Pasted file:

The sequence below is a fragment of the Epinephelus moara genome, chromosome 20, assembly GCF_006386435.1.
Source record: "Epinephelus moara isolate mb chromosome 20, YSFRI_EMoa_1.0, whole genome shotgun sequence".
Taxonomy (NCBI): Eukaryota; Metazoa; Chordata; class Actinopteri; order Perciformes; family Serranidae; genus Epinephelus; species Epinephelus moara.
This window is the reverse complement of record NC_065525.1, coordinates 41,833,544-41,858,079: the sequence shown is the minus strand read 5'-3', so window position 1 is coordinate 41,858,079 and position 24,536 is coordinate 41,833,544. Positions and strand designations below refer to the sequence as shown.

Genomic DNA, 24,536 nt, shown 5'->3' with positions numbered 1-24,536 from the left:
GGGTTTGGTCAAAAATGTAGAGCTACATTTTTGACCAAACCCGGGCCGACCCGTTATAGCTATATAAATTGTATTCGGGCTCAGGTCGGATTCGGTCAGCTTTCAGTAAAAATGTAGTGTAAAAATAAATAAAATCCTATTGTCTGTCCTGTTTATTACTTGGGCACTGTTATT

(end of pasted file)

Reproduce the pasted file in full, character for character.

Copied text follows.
The sequence below is a fragment of the Epinephelus moara genome, chromosome 20, assembly GCF_006386435.1.
Source record: "Epinephelus moara isolate mb chromosome 20, YSFRI_EMoa_1.0, whole genome shotgun sequence".
Taxonomy (NCBI): Eukaryota; Metazoa; Chordata; class Actinopteri; order Perciformes; family Serranidae; genus Epinephelus; species Epinephelus moara.
This window is the reverse complement of record NC_065525.1, coordinates 41,833,544-41,858,079: the sequence shown is the minus strand read 5'-3', so window position 1 is coordinate 41,858,079 and position 24,536 is coordinate 41,833,544. Positions and strand designations below refer to the sequence as shown.

Genomic DNA, 24,536 nt, shown 5'->3' with positions numbered 1-24,536 from the left:
GGGTTTGGTCAAAAATGTAGAGCTACATTTTTGACCAAACCCGGGCCGACCCGTTATAGCTATATAAATTGTATTCGGGCTCAGGTCGGATTCGGTCAGCTTTCAGTAAAAATGTAGTGTAAAAATAAATAAAATCCTATTGTCTGTCCTGTTTATTACTTGGGCACTGTTATT